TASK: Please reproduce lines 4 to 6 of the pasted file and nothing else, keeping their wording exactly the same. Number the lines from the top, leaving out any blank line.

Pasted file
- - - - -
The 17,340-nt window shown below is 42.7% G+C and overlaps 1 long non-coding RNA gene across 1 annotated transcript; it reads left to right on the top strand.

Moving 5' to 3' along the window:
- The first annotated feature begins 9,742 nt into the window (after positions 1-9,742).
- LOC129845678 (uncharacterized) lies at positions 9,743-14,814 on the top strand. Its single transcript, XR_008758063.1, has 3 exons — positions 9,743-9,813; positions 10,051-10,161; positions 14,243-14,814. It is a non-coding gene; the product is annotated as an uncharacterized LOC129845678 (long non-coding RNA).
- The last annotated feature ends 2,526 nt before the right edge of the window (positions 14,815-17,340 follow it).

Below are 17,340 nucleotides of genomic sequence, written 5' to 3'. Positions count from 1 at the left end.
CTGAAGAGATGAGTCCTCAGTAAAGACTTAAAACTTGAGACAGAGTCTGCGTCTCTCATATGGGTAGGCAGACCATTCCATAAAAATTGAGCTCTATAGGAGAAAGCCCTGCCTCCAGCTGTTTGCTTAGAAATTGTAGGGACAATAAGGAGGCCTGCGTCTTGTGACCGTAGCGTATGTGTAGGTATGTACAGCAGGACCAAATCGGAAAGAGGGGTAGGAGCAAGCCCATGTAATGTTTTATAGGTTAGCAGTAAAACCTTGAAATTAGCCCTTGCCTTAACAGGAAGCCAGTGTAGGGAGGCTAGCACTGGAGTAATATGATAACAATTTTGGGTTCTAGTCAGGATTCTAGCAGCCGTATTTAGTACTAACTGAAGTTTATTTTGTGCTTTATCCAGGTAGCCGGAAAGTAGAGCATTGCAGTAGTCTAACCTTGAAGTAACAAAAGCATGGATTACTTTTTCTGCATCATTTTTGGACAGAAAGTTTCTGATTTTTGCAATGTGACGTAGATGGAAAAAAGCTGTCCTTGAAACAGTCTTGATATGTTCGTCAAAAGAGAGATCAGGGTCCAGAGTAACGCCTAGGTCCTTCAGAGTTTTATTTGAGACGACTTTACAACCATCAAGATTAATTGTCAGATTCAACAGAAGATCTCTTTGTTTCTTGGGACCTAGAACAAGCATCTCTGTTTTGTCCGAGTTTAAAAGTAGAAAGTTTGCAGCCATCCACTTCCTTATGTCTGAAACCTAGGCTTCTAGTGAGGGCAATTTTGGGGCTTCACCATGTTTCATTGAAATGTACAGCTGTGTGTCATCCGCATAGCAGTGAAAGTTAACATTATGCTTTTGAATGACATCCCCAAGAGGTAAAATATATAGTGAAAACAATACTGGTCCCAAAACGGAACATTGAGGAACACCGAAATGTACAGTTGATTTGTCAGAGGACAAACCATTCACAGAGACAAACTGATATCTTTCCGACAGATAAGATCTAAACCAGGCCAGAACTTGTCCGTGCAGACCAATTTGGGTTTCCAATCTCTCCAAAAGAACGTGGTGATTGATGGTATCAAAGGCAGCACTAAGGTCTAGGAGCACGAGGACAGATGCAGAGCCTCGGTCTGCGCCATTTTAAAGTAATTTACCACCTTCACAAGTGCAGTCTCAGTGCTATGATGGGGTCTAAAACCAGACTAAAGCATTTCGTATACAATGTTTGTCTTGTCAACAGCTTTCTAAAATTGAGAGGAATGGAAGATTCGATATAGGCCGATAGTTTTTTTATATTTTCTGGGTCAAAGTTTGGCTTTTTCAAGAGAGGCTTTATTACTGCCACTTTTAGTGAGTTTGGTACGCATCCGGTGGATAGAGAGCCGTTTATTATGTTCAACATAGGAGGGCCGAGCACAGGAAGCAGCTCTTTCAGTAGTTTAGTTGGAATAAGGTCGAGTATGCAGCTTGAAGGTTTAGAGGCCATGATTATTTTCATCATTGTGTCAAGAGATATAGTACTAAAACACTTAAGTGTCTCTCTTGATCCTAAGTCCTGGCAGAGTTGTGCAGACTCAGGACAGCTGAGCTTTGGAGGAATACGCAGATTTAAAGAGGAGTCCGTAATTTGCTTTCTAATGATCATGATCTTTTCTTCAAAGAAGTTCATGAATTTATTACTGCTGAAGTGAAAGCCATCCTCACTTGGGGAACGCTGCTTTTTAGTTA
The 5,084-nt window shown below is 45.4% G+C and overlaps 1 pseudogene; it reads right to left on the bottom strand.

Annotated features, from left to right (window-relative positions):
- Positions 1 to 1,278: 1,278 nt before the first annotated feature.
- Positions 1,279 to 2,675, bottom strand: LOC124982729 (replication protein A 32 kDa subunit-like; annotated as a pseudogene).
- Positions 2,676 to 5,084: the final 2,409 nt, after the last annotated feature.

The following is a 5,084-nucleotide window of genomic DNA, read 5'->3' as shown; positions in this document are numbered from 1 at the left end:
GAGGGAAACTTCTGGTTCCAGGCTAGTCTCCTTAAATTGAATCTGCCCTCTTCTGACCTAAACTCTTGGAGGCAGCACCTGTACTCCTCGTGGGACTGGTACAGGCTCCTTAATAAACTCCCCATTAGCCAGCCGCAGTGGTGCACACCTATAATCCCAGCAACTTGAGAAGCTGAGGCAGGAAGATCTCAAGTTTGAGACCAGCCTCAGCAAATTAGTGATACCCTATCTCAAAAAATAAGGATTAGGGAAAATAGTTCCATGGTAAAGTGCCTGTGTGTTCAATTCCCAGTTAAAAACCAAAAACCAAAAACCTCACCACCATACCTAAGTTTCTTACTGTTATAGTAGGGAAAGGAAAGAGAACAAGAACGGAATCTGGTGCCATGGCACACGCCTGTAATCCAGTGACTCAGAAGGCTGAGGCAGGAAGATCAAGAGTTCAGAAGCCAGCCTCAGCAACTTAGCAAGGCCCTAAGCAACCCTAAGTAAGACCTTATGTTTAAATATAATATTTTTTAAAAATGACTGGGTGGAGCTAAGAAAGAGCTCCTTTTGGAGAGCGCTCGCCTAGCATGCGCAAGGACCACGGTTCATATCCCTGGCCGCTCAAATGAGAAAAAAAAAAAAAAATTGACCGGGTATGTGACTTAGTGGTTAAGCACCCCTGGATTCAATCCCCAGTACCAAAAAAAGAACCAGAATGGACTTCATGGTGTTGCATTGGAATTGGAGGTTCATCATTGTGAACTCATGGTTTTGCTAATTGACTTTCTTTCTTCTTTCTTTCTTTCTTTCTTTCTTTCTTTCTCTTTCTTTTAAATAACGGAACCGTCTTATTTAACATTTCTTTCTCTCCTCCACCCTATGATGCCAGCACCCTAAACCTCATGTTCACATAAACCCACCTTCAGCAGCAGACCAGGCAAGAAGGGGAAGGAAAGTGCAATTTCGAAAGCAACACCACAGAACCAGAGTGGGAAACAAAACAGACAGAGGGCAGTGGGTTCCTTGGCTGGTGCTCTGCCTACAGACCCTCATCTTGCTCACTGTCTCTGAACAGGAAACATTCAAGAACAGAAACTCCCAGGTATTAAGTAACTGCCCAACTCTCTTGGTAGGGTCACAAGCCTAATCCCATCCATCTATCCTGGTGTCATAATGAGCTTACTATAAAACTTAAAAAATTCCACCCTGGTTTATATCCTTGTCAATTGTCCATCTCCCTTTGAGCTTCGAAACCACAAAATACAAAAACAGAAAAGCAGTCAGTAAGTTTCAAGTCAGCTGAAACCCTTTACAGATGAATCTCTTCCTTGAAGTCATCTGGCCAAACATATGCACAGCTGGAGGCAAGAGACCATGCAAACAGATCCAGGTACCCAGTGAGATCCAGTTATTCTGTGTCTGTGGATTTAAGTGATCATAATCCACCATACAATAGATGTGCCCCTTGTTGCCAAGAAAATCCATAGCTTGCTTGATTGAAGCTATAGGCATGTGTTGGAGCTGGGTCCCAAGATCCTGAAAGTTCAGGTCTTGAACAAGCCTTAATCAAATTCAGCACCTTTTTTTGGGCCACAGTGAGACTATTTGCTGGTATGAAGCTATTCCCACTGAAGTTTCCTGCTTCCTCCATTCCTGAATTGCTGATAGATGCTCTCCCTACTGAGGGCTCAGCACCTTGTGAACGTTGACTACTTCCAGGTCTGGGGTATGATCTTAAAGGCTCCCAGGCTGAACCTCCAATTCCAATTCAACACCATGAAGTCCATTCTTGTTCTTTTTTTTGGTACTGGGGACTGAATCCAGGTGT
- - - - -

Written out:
- LOC129845678 (uncharacterized) lies at positions 9,743-14,814 on the top strand. Its single transcript, XR_008758063.1, has 3 exons — positions 9,743-9,813; positions 10,051-10,161; positions 14,243-14,814. It is a non-coding gene; the product is annotated as an uncharacterized LOC129845678 (long non-coding RNA).
- The last annotated feature ends 2,526 nt before the right edge of the window (positions 14,815-17,340 follow it).

Below are 17,340 nucleotides of genomic sequence, written 5' to 3'. Positions count from 1 at the left end.